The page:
SEATTLE, Wash., November 15, 2008 New data show that CAPHOSOL (www.caphosol.com), an advanced electrolyte solution, results in low rates of oral mucositis and pain in patients with head and neck (HN) cancer who are undergoing chemotherapy and radiation therapy. The data, which were presented today at the Advanced Practice Nursing Conference of the Oncology Nursing Society (ONS), demonstrate that use of CAPHOSOL from the initiation of cancer treatment results in a low incidence of oral mucositis (OM) and is associated with high levels of patient and physician satisfaction and medication compliance.
The findings are the latest to suggest that CAPHOSOL use can benefit cancer patients in the management of OM and related symptoms.
"For cancer patients undergoing chemotherapy and radiation therapy, oral mucositis can be one of the more common and most dreaded complications of treatment, with a profound impact on quality of life," said principal investigator Marilyn L. Haas, PhD, RN, CNS, ANP-C, a nurse practitioner at Carolina Clinical Consultant in Asheville, N.C. "Oral mucositis results from erosion of epithelial cells in the oral cavity -- cells lining the surface of the throat and esophagus -- during therapy. The condition can cause severe pain, making it difficult for patients to eat and swallow food, while leaving them more susceptible to infection. In our registry, patients and physicians report that CAPHOSOL helps to improve quality of life while limiting the occurrence and severity of oral mucositis."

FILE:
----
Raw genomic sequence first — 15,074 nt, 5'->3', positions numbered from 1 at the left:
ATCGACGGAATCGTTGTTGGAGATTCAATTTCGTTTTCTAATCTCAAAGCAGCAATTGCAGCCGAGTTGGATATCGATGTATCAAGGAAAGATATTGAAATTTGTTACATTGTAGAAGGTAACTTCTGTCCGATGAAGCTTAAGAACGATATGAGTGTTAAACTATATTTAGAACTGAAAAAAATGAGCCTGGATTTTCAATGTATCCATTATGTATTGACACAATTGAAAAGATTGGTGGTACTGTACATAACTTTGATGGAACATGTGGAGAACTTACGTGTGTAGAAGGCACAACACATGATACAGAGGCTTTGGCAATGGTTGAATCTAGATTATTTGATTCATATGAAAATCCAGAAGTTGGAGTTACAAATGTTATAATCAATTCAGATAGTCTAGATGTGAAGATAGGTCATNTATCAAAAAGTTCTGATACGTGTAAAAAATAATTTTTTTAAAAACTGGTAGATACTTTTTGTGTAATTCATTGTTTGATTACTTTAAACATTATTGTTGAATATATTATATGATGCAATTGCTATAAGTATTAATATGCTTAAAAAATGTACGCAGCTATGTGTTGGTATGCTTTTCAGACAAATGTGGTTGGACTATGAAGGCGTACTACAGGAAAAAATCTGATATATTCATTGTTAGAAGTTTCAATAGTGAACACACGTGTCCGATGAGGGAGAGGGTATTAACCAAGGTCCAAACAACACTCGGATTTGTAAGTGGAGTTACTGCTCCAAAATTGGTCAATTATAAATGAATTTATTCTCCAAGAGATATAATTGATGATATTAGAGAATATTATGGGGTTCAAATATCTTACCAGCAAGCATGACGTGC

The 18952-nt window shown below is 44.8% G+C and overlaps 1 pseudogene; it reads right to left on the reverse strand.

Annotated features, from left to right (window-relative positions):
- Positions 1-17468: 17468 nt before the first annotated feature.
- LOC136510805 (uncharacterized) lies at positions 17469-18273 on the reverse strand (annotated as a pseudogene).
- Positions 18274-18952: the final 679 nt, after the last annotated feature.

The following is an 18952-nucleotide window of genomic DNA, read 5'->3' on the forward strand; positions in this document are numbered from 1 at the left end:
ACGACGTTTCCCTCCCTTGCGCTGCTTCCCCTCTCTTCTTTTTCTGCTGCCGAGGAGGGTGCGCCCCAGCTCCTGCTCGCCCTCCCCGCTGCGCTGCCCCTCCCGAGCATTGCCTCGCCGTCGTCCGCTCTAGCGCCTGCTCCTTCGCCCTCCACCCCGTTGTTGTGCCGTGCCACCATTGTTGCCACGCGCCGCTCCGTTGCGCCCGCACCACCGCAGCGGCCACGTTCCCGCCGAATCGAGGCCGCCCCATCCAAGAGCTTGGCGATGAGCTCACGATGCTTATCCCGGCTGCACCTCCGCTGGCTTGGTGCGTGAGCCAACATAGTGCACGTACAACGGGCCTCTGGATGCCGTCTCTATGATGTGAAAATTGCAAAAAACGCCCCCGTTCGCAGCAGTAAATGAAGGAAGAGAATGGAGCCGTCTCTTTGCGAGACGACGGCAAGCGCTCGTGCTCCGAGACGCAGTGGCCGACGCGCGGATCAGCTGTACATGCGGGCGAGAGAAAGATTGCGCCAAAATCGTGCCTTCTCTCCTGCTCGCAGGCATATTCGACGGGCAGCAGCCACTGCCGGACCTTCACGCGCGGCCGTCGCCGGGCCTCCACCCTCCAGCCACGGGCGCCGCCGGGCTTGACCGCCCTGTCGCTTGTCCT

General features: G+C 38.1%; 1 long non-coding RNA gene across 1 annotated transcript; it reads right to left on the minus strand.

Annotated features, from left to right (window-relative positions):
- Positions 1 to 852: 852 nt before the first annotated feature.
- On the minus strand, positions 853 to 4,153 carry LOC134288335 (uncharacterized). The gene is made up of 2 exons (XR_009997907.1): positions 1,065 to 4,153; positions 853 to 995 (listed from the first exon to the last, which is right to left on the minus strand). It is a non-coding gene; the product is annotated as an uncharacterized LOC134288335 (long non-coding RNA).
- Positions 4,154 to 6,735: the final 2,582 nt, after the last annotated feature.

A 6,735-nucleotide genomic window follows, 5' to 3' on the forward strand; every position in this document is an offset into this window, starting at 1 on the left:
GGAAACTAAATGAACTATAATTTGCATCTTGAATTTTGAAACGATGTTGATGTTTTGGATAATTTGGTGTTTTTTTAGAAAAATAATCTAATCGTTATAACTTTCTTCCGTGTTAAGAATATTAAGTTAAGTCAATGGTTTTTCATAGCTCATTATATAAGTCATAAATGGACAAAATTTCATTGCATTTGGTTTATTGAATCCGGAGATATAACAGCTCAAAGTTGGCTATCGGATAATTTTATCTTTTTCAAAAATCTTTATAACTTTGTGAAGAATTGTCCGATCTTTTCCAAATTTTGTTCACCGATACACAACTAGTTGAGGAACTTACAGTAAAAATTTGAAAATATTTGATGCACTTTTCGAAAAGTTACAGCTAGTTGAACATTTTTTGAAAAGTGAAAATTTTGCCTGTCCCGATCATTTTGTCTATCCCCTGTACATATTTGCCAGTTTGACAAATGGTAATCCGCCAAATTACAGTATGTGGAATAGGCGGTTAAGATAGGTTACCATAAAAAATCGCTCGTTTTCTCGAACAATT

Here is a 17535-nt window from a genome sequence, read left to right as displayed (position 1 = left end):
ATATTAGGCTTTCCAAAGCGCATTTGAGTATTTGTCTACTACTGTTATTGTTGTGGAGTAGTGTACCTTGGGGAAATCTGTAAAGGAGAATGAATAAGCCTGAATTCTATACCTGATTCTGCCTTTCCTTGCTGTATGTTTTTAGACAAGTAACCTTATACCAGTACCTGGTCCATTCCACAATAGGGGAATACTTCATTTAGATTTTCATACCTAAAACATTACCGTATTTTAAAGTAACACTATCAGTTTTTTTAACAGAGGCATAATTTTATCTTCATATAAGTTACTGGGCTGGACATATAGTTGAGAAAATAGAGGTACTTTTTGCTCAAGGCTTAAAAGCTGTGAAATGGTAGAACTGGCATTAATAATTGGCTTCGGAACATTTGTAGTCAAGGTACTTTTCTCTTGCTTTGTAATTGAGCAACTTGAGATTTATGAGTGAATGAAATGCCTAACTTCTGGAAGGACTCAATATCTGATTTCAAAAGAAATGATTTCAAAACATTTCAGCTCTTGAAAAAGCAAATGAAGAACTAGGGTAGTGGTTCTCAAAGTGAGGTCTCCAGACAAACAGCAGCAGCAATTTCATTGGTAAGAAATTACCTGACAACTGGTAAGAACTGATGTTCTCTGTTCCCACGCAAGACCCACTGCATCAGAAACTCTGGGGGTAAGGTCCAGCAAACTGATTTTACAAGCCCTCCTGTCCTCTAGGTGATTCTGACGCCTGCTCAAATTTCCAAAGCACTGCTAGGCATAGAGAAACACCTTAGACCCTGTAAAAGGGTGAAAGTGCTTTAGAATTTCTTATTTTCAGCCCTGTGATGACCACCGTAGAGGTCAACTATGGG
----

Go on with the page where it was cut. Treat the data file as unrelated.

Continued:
Dr. Haas and colleagues reported data from 68 patients with HN cancer enrolled in an open-label, observational registry maintained at 26 treatment centers in the U.S. The patients were considered at high risk of developing OM based on the nature of the cancer treatments they received. Most of the patients were male (74 percent) and Caucasian (85 percent). Radiation therapy was administered to 22 percent of the patients, chemotherapy to 12 percent, and a combination of the two types of therapy to 66 percent. All participating patients received CAPHOSOL, administered as an oral rinse, four to 10 times daily for 8 weeks for radiation therapy or 2 cycles if receiving chemotherapy, beginning on the first day of either treatment.
Low rates of OM were reported in CAPHOSOL-treated patients. Thirteen percent did not develop OM, 36 percent had Grade 1 (mild) OM and 33 percent had Grade 2 (moderate) disease. Grades 3 (severe) and 4 (life-threatening or disabling) OM occurred in only 16 percent and two percent of patients, respectively.
CAPHOSOL use also appeared to limit the incidence of oral pain and dysphagia (difficulty swallowing). Grades 2 (moderate) and 3 (severe) pain were experienced by 38 percent and 18 percent of patients, respectively, with no Grade 4 (disabling) pain reported. At Week 3 of the study, nearly half (46 percent) of the study participants did not require opioid pain medication, and more than one-third (36 percent) did not require opioids at Week 8. No dysphagia was reported in 18 percent of the patients; of those who did experience this effect, 21 percent had Grade 1 (mild), 36 percent had Grade 2 (moderate), 25 percent had Grade 3 (severe), and none experienced Grade 4 (disabling) dysphagia.